Shemini: Imagining No Religion

I know a man who professes to be both passionately Jewish and anti-religion.  He recently commented on a social media site that “the world would be a much better place without religion.” 

He is certainly not the only one to think so; many people are hostile to religion for a variety of reasons (for example, it’s fantasy, it’s contrived, it’s hypocritical, etc.).  Many more are simply indifferent to religion.  Nor are these new ideas.  In his Age of Reason, the influential American revolutionary figure and political philosopher Thomas Paine wrote:  

I do not believe in the creed professed by the Jewish church, by the Roman church, by the Greek church, by the Turkish church, by the Protestant church, nor by any church that I know of. My own mind is my own church. All national institutions of churches, whether Jewish, Christian or Turkish, appear to me no other than human inventions, set up to terrify and enslave mankind, and monopolize power and profit.

I remember this quote because, as a UCLA undergrad in the early ‘70s, I carried it in my wallet – in a pocket of my jeans over which I had sewn a large patch with the Hebrew word כשׁר  (Kosher)!   Perhaps as I walked to my “Philosophy of Religion” class with that quote under that patch, I hummed John Lennon’s “Imagine No Religion” lyrics.   In effect, I was expressing the same thing back then that the man I know said recently: “I’m a proud (cultural) Jew! Down with religion!”

Only now, forty years later, re-reading this week’s Torah portion of Shemini, do I appreciate the great and unfortunate irony in what I did so long ago, and in what many people (including many Jews) still think.  Shemini contains both detailed dietary laws (“kashrut,” a form of the word “kosher” on my patch) and, as an emphatic conclusion to the enumeration of these laws, the exclamation “For I the Lord am your G-d; you shall sanctify yourselves and be holy, for I am holy.”  (Leviticus 11:44).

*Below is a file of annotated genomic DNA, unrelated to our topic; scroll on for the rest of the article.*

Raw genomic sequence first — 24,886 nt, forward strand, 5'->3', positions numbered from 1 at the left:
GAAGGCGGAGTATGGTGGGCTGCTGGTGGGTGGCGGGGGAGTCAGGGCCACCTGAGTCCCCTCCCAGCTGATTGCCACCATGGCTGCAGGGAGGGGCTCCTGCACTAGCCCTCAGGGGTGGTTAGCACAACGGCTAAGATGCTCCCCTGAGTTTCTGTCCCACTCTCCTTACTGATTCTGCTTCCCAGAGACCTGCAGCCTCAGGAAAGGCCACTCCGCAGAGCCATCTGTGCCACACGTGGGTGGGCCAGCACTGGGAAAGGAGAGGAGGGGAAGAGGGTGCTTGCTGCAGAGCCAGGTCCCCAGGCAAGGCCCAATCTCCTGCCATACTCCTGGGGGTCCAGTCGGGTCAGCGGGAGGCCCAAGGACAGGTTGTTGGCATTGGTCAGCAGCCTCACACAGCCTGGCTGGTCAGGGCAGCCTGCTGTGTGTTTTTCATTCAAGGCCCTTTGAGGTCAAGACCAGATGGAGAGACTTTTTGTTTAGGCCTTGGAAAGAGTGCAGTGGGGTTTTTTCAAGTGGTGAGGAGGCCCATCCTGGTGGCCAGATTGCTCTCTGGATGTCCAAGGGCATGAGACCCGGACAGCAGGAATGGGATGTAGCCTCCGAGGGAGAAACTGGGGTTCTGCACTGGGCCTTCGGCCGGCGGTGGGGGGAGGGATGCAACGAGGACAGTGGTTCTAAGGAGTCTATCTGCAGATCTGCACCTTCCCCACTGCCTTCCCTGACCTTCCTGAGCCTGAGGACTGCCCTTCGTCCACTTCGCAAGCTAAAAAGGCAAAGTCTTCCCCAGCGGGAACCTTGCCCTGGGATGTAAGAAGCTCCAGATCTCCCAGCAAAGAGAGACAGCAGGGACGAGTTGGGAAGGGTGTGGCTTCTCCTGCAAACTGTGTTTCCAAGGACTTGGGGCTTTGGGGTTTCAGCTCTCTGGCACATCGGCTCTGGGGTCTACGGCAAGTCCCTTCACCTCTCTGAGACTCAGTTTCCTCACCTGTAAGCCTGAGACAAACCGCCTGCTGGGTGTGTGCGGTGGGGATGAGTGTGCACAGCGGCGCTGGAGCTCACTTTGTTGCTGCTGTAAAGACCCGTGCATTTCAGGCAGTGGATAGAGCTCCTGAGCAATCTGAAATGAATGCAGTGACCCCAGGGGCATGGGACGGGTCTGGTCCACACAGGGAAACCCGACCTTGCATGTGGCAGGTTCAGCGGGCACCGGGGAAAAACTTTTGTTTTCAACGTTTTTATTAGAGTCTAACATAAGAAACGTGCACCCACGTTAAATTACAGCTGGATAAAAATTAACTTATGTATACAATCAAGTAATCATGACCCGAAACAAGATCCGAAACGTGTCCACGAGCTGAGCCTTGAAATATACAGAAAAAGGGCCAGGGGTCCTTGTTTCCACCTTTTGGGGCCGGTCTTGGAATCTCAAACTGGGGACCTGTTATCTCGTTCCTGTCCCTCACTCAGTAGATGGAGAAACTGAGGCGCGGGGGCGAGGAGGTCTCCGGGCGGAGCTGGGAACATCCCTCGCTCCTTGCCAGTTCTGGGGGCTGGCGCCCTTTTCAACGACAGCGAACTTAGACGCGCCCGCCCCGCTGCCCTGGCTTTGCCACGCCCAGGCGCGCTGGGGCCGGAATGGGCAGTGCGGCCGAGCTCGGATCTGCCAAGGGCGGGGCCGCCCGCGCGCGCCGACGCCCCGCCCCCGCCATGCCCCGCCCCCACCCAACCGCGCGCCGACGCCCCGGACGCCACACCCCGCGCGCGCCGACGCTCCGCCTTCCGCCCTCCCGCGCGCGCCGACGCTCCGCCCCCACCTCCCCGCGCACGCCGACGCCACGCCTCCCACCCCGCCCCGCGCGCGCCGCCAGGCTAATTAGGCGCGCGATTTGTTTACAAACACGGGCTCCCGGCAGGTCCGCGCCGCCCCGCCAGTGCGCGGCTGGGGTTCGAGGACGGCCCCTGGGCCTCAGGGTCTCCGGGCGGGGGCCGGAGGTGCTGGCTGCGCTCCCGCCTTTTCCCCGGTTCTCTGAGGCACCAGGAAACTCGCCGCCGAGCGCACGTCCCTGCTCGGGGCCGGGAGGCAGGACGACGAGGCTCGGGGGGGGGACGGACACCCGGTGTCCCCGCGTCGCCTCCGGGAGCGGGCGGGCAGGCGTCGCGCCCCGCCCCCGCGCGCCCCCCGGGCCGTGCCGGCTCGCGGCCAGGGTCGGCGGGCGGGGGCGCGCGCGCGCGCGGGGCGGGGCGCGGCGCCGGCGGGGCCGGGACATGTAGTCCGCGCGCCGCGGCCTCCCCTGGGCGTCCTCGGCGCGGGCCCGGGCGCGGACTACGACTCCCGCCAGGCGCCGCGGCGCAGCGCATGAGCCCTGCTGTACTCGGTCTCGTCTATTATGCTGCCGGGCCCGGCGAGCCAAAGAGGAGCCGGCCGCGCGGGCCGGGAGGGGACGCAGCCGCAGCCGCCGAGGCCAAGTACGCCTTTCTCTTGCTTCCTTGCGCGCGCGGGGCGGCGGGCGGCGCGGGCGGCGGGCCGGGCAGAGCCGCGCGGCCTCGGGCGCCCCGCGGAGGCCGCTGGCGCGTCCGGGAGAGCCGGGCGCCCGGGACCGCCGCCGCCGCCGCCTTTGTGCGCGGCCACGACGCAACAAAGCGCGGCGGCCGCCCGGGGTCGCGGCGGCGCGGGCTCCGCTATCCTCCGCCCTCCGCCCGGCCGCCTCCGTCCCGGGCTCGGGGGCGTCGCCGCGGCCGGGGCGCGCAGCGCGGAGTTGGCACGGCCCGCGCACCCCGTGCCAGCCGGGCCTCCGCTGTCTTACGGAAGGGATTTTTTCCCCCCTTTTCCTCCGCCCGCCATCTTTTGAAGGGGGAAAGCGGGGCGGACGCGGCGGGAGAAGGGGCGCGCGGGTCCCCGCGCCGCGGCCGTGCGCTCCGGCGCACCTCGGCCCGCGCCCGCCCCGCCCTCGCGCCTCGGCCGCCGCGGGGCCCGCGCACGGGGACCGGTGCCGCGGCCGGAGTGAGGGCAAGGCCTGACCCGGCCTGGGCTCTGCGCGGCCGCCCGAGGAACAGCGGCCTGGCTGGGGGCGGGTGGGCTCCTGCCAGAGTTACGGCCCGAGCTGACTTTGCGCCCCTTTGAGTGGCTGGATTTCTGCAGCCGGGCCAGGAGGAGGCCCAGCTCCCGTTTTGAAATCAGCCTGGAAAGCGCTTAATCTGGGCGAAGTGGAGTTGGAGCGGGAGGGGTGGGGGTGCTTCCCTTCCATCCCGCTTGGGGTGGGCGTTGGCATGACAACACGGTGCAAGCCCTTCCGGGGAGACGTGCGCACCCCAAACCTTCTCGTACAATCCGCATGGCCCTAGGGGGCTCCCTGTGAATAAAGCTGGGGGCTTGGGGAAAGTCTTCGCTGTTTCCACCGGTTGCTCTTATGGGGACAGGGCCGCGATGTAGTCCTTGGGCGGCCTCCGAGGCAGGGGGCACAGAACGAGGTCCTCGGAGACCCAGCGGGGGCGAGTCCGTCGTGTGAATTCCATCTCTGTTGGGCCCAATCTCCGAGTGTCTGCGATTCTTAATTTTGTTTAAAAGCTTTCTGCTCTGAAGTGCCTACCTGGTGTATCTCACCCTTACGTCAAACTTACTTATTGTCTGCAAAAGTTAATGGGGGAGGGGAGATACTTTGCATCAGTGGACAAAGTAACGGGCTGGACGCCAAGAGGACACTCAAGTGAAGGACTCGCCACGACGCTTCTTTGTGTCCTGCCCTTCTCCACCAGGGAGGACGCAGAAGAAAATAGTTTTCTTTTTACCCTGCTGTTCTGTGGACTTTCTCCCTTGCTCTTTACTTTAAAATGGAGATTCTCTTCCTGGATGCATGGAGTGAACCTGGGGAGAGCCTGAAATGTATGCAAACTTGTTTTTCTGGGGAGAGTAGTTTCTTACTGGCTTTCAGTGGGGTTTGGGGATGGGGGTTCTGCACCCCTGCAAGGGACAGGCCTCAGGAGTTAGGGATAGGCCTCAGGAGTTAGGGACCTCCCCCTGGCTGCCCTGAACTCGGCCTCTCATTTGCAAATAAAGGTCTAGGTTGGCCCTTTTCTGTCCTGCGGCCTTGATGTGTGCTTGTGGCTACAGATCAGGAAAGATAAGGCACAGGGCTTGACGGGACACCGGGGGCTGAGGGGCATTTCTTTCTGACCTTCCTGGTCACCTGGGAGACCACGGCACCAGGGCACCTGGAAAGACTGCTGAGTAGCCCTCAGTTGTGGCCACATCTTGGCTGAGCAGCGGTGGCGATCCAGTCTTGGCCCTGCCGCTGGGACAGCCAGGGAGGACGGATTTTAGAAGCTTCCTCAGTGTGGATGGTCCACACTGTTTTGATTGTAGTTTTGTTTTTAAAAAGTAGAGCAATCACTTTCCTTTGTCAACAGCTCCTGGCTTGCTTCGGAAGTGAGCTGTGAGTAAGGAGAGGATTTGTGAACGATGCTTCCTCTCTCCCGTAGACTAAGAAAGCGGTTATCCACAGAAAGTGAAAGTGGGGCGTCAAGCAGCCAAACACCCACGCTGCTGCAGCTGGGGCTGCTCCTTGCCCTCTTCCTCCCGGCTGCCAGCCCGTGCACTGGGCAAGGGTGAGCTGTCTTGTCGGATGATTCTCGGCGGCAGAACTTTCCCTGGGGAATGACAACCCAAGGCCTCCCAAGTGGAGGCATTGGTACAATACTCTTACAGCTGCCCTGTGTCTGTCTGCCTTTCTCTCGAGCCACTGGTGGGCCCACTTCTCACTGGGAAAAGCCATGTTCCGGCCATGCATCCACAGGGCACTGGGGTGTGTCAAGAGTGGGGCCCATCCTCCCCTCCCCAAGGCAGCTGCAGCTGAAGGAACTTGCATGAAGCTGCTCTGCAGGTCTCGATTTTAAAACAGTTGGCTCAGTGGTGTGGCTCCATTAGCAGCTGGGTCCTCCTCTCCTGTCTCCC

What’s the irony?  The excerpt from Paine that I carried around stated what he did not believe.  But immediately preceding that passage, he had written what he did believe:

I believe in one God, and no more; and I hope for happiness beyond this life. I believe in the equality of man; and I believe that religious duties consist in doing justice, loving mercy, and endeavoring to make our fellow-creatures happy.

I didn’t carry around this affirm-ative part of his statement, nor did I remember it.  I only found it when I went back to check his negative quote about religion to write this D’var Torah.  When I did, I was stunned to recognize his affirmation: “I believe that religious duties consist in doing justice, loving mercy, and endeavoring to make our fellow-creatures happy.”  It was a virtual restatement of the verse I now know as central to Judaism (also adopted by Christians), Micah 6:8.  It states:  

He has told you, O man, what is good, and what the Lord requires of you: Only to do justice, and to love kindness, and to walk modestly with your G-d.  

Paine’s affirmation is so strikingly similar to the Prophet Micah’s in sentiment (especially allowing for translation variances from the Hebrew Scripture) that it would be indeed remarkable if Paine did not base his supposed “anti-religion” philosophy on it (albeit perhaps unconsciously, having learned these precepts from clergy earlier in life). 

Indeed, so fundamental is what we might call “Paine’s ‘anti-religion’ philosophy of religious duties” to Judaism that the rabbis who designed my Rabbinic Ordination Certificate chose it (that is, the verse from Micah saying virtually the same thing) of all possible verses from Jewish Scripture and tradition for the border calligraphy!   Micah, the “anti-religion” Paine, and my rabbinical school faculty all agreed on what “religious duties” should be.  They are, in substance and detail, how we fulfill the commandment (or, if you prefer Paine’s “duties”) that we “Be Holy.”